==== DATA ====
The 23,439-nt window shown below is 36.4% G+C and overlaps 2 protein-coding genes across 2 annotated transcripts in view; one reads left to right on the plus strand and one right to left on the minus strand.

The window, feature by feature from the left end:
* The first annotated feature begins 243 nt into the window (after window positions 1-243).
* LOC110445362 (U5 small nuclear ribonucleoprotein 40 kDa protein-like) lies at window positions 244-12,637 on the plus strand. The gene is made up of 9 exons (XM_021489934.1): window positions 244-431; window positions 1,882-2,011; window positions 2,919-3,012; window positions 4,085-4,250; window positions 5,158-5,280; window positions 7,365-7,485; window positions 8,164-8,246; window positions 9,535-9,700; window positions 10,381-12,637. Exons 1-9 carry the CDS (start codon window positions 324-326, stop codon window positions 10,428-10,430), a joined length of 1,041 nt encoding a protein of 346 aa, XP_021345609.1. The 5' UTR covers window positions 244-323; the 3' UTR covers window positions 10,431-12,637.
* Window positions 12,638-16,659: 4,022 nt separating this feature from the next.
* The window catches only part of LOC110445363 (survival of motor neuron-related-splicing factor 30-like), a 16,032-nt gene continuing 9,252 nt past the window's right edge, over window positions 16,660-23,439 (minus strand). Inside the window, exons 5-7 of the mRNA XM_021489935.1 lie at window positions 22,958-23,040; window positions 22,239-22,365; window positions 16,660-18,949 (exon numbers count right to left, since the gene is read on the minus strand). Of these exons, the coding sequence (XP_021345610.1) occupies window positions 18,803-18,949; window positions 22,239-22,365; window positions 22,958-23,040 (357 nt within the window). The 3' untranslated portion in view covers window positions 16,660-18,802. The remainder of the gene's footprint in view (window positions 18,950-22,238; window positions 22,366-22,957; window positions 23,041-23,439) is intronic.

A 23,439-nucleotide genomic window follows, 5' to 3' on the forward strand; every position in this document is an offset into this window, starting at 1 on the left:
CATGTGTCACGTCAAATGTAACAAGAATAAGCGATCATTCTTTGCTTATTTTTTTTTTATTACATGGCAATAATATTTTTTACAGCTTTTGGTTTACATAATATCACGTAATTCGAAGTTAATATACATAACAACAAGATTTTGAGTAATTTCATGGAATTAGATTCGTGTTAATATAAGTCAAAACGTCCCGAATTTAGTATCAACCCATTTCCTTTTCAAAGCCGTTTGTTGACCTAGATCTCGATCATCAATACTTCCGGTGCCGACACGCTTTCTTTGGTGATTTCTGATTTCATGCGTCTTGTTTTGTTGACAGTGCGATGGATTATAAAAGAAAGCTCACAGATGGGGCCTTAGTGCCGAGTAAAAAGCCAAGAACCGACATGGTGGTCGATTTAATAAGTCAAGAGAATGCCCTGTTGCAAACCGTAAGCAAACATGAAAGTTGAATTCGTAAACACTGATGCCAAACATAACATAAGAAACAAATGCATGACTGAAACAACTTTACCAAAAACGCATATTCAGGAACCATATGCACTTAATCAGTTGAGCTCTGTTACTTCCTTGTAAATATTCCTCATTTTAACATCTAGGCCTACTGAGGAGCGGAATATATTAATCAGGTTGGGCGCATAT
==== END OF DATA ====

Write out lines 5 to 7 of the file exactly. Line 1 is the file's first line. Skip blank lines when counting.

* Window positions 12,638-16,659: 4,022 nt separating this feature from the next.
* The window catches only part of LOC110445363 (survival of motor neuron-related-splicing factor 30-like), a 16,032-nt gene continuing 9,252 nt past the window's right edge, over window positions 16,660-23,439 (minus strand). Inside the window, exons 5-7 of the mRNA XM_021489935.1 lie at window positions 22,958-23,040; window positions 22,239-22,365; window positions 16,660-18,949 (exon numbers count right to left, since the gene is read on the minus strand). Of these exons, the coding sequence (XP_021345610.1) occupies window positions 18,803-18,949; window positions 22,239-22,365; window positions 22,958-23,040 (357 nt within the window). The 3' untranslated portion in view covers window positions 16,660-18,802. The remainder of the gene's footprint in view (window positions 18,950-22,238; window positions 22,366-22,957; window positions 23,041-23,439) is intronic.

A 23,439-nucleotide genomic window follows, 5' to 3' on the forward strand; every position in this document is an offset into this window, starting at 1 on the left: